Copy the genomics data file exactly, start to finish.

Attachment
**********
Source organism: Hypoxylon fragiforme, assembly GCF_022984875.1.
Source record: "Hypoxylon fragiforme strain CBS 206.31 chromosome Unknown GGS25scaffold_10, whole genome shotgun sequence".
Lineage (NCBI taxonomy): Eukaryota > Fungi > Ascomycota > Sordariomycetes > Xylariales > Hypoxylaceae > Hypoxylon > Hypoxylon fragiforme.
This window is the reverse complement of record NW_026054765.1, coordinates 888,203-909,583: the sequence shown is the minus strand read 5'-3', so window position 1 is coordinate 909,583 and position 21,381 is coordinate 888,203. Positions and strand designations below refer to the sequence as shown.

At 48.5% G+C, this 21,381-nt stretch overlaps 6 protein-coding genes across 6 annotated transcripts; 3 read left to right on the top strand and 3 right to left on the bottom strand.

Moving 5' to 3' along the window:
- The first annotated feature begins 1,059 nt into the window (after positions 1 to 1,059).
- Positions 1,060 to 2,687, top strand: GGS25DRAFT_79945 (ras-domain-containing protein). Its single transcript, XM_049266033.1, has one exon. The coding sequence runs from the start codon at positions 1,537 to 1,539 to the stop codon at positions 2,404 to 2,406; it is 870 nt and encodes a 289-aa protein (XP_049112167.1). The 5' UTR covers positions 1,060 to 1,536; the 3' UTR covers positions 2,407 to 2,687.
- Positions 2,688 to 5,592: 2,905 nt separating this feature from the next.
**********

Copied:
Source organism: Hypoxylon fragiforme, assembly GCF_022984875.1.
Source record: "Hypoxylon fragiforme strain CBS 206.31 chromosome Unknown GGS25scaffold_10, whole genome shotgun sequence".
Lineage (NCBI taxonomy): Eukaryota > Fungi > Ascomycota > Sordariomycetes > Xylariales > Hypoxylaceae > Hypoxylon > Hypoxylon fragiforme.
This window is the reverse complement of record NW_026054765.1, coordinates 888,203-909,583: the sequence shown is the minus strand read 5'-3', so window position 1 is coordinate 909,583 and position 21,381 is coordinate 888,203. Positions and strand designations below refer to the sequence as shown.

At 48.5% G+C, this 21,381-nt stretch overlaps 6 protein-coding genes across 6 annotated transcripts; 3 read left to right on the top strand and 3 right to left on the bottom strand.

Moving 5' to 3' along the window:
- The first annotated feature begins 1,059 nt into the window (after positions 1 to 1,059).
- Positions 1,060 to 2,687, top strand: GGS25DRAFT_79945 (ras-domain-containing protein). Its single transcript, XM_049266033.1, has one exon. The coding sequence runs from the start codon at positions 1,537 to 1,539 to the stop codon at positions 2,404 to 2,406; it is 870 nt and encodes a 289-aa protein (XP_049112167.1). The 5' UTR covers positions 1,060 to 1,536; the 3' UTR covers positions 2,407 to 2,687.
- Positions 2,688 to 5,592: 2,905 nt separating this feature from the next.